IGF 2020 WS #188 Privacy & Pandemic’s: Developing Privacy Laws and Policies

Thematic Track

Organizer 1: Pria Chetty, EndCode
Organizer 2: Amanda Manyame, EndCode
Organizer 3: Alon Alon Alkalay, EndCode (Pty) Ltd

Speaker 1: Constantine Bitwayiki, Private Sector, African Group
Speaker 2: Sizwe Snail, Private Sector, African Group
Speaker 3: Pria Chetty, Private Sector, African Group

Moderator

Pria Chetty, Private Sector, African Group

Online Moderator

Pria Chetty, Private Sector, African Group

Rapporteur

Amanda Manyame, Private Sector, African Group

Format

Other - 90 Min
Format description: Other/Breakout Group Discussion: We will utilise a 90 minute breakout group discussion that follows the following format: 1. 25 minute expert introduction / overview (5 minutes per Chair/expert); 2. 60 minute discussion (3 rotations of 20 minutes each); and 3. 15 minute wrap-up and conclusions.

Policy Question(s)

1. How can the right to privacy in Article 12 of the United Nations Declaration of Human Right be protected and enforced in nation states who do not have national privacy frameworks / who have outdated or inadequate privacy frameworks? 2. How can we provide for the systematic protection of women, trans and gender diverse people's personal data, during and after a pandemic? 3. To what extent can African privacy-law frameworks be harmonised post-COVID-19 to strengthen the right to privacy on a continental level? 4. How can privacy-respecting track-and-trace systems be designed and implemented in an African context, considering the lack of access to technological devices/ the low internet penetration in Africa?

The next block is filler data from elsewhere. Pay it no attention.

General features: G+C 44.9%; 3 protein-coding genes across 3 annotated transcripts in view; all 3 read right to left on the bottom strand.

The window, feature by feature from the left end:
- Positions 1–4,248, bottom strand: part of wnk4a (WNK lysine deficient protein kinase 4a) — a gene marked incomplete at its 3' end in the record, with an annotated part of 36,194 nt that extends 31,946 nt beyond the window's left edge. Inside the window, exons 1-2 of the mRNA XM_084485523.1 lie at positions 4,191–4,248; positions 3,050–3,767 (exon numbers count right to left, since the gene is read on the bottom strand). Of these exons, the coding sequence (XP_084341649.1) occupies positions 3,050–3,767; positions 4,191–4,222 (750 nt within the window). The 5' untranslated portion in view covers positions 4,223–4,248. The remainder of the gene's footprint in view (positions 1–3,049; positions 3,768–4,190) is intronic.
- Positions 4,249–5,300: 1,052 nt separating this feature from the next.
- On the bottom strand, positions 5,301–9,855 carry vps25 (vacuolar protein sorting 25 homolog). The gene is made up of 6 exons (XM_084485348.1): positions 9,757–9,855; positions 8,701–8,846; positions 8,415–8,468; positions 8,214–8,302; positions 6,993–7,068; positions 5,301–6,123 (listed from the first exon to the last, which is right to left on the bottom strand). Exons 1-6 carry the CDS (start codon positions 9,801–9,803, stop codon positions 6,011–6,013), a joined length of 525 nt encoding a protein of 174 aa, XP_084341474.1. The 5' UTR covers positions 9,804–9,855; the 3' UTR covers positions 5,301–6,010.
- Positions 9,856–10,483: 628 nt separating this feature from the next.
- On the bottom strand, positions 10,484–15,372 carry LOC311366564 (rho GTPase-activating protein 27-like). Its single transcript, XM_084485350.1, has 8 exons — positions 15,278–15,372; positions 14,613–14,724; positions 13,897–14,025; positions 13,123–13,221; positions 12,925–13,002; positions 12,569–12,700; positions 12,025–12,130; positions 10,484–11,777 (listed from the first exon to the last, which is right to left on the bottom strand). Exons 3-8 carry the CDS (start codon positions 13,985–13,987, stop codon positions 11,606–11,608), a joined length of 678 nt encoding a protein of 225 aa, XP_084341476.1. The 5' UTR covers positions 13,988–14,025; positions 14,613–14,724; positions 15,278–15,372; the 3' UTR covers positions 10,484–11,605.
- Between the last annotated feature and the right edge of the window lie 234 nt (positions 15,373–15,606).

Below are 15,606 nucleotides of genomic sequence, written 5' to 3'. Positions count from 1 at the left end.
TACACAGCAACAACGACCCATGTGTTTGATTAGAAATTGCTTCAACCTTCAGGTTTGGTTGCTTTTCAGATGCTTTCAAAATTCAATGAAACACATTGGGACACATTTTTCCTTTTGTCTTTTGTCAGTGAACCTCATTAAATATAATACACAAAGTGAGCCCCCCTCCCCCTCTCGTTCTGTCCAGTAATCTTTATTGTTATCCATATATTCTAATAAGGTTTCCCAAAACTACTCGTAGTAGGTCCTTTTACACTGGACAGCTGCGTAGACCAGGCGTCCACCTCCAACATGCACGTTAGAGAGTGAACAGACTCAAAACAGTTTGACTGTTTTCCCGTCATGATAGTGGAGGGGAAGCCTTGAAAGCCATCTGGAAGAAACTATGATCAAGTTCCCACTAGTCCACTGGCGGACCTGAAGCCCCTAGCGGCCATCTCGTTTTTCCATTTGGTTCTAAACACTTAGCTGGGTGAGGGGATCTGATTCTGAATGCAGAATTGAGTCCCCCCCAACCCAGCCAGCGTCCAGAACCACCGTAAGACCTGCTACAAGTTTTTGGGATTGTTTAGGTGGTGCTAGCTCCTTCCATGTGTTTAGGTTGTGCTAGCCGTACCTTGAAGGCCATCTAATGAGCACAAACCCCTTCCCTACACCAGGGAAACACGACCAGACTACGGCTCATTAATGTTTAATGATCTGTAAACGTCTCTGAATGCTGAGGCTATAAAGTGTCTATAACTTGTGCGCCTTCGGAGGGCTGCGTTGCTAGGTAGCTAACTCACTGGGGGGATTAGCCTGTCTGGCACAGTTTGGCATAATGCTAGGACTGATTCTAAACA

Through our Workshop, we intend to address the following issues/challenges/opportunities: - The opportunity to raise awareness on the importance of strong, adequate privacy frameworks; - The issue of state surveillance activities carrying over into a post-pandemic Africa; - The opportunity to push for deeper harmonization of African privacy frameworks; - The challenge of ensuring that privacy-laws are designed with reference to disadvantaged groups (including woman and gender-diverse persons);

SDGs

GOAL 4: Quality Education
GOAL 5: Gender Equality
GOAL 8: Decent Work and Economic Growth
GOAL 9: Industry, Innovation and Infrastructure
GOAL 10: Reduced Inequalities
GOAL 16: Peace, Justice and Strong Institutions

Description:

Privacy & Pandemic’s: Developing Privacy Laws and Policies in a Post-COVID-19 Africa: Content: This Workshop will be focussed around the intersection between privacy rights and state surveillance during pandemics. The content will consider the current privacy law framework in Africa, the importance of agile privacy frameworks, and some novel principles that may be incorporated into privacy frameworks to protect privacy whilst allowing governments to take necessary measures in the public interest. Agenda: 1. 25 minute expert introduction / overview (5 minutes per Chair/expert); 2. 60 minute discussion (3 rotations of 20 minutes each); and 3. 15 minute wrap-up and conclusions. Methodology: Consult speakers and prepare and plan the content to be included in the introductions, the outcomes and objectives of the session and how to incorporate relevant references into the session discussion. As a breakaway session, the intention is an interactive engaging session that affords policymakers a platform to discuss this emerging topic and share experiences and approaches. The Chair will prepare questions to stimulate discussions and encourage discussions to align with the objectives of the breakaway session.